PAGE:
Hey J! Ask the Agent: I did it my way

Hey J

I’ve been thinking about trying my hand at directing and during the pandemic I took an online course. My agent has advised me that if I become known as a director then I’ll never be taken seriously as an actor – are they right? Should I focus on just one thing?


Hi Amy,

Imagine Michaela Coel had been given that advice – we’d never have had I May Destroy You. If Phoebe Waller-Bridge had stayed in her lane we’d never have had Fleabag

I recently saw Billy Porter, star of Pose and Kinky Boots talking about his career and he said “I diversified my portfolio so I could eat” and I loved that. This career is a hustle, isn’t it? You’re always pitching yourself and your talent. The industry runs on talent, it is the engine that keeps us all going. So why wouldn’t you, as a creative, want to use all your talent and live a fulfilled creative life? Of course you do! You must explore your creativity to its fullest extent. Creativity is a gift and if you don’t use it you’ll lose it. 

If I look back on my career in this industry I have never been in the same place for long. Where I am today is vastly different to where I was five years ago. Five years ago I was in a different place to five years before that. I have always followed my intuition and moved with that. It has taken me to unexpected places. I have learned interesting new skills. I may have felt unsettled but I have never felt stuck. I’ve always been happy to try my hand at something new. Doing something different can enrich your acting by giving you a wide range of experiences to draw upon. Personally I think it can be really beneficial to your metal health too. Look at acting as just one of many creative pursuits you enjoy. We can sometimes make ‘being an actor’ really, really matter to us and it can be consuming and obsessive. Having another creative skill can help you step back and see ‘being an actor’ in a different light.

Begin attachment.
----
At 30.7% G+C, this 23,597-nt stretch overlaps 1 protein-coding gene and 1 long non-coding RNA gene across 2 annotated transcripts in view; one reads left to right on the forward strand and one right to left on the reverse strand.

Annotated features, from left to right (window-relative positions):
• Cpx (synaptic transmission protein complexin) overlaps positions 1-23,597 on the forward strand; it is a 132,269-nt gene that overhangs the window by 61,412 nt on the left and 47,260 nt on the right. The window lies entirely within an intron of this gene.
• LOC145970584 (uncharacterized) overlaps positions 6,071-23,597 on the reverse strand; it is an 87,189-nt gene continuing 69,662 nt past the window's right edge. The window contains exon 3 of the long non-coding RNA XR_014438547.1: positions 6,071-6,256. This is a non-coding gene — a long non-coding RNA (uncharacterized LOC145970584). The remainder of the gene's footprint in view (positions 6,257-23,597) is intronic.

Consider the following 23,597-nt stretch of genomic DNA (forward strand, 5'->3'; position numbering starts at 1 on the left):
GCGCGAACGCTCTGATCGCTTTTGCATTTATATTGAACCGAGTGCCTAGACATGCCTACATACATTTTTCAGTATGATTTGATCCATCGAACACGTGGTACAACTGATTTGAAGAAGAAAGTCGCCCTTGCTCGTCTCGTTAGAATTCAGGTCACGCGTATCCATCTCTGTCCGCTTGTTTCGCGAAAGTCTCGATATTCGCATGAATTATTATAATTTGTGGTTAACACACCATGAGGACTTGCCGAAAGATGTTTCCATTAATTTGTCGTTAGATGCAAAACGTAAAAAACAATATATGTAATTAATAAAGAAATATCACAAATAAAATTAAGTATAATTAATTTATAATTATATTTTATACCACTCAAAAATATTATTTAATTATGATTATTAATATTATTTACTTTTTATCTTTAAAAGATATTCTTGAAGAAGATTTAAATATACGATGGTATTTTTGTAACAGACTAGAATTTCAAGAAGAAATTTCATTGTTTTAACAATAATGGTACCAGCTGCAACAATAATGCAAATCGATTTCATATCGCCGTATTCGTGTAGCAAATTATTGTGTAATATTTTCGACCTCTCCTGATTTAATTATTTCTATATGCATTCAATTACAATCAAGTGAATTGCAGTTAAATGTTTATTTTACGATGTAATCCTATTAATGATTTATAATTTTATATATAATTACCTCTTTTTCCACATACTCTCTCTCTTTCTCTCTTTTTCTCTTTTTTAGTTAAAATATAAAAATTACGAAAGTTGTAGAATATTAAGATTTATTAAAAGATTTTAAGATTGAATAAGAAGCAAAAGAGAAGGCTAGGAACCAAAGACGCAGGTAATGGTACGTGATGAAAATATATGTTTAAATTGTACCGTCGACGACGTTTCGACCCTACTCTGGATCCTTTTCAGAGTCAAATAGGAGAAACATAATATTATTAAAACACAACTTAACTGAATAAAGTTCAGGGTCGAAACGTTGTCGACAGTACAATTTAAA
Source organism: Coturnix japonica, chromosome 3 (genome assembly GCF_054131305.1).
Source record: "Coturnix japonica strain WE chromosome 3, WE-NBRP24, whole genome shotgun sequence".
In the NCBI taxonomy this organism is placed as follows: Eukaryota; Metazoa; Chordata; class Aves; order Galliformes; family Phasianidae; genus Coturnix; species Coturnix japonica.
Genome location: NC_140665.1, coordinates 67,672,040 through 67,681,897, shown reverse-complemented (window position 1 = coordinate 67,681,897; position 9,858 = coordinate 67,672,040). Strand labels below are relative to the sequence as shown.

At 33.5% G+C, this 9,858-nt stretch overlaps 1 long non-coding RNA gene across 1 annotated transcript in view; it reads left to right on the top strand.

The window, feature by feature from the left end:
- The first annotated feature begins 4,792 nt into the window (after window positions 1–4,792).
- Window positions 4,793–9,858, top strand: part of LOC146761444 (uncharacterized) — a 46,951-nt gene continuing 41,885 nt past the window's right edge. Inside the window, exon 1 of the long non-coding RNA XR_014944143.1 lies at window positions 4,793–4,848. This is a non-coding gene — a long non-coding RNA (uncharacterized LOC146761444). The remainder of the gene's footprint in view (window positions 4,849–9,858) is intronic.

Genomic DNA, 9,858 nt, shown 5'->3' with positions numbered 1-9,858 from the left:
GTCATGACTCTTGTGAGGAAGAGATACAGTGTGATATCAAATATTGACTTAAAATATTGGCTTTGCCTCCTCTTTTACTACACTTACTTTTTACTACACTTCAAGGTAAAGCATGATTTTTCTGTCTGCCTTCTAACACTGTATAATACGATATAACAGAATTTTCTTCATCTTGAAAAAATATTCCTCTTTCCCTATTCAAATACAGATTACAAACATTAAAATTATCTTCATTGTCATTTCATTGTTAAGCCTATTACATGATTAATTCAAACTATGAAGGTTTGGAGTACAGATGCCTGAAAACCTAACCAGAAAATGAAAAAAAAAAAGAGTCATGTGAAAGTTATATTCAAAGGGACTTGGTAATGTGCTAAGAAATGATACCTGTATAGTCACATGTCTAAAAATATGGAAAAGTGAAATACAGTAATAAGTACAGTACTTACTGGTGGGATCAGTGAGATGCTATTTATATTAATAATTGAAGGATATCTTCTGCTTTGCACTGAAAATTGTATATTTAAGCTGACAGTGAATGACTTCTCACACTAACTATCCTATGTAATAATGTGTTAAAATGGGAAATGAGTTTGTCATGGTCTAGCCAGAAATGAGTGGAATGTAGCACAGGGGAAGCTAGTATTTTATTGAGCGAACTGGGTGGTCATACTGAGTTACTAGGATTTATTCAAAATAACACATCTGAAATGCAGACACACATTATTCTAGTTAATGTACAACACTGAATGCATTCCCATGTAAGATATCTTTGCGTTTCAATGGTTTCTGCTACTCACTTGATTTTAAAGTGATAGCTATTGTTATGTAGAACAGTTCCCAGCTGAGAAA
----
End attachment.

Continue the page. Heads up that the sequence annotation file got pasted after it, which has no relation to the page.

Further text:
Trying something new can be invigorating and that can be very scary. However, I think if you look around you will see thousands of examples of actors who all have other strings to their bow. All the evidence suggests that you can be both a director and an actor.

The last eighteen months alone should have taught us that we must be flexible and adaptable and willing to try new media and new ways of telling stories. 

All actors are storytellers. All directors are storytellers. Whether you are choosing to tell a story as a director or an actor or a singer or a writer or a choreographer or a painter or a photographer or a dancer or some mix of all of these (and more), I think that if you are working in the service of the story you deserve to be taken seriously.

I think it’s a rare actor who wants to be ‘just’ an actor. Most actors I speak to have big ideas about their careers. There’s a huge, exciting industry out there and they want to be part of it. It’s exciting that they see opportunity everywhere. They’re creating a buzz about themselves and that’s attracting people’s attention.

Learn what works for you, Amy. I think that leaning in to do more of the creative work that makes you happy is never going to be a bad idea. Make this your journey. Grab that microphone and belt it proudly, “I did it my way!”

Stay connected. Stay creative.


Got a question? Email JBR at [email protected]


JBR is a UK Talent Agent based in London. He began his career as a child performer in the 1980’s and has spent more than three decades in the industry exploring creativity and working across a number of fields. He has been an actor, a director, a writer, a designer, a drag queen, a producer, a dramaturg, a teacher, a comedy booker, a publican, a marketing manager and an agent. He runs JBR Creative Management working with a small group of multi-platform creatives. JBR's first book, Getting, Keeping And Working With Your Acting Agent will be published by Nick Hern Books on May 27th 2021 and is now available to preorder.


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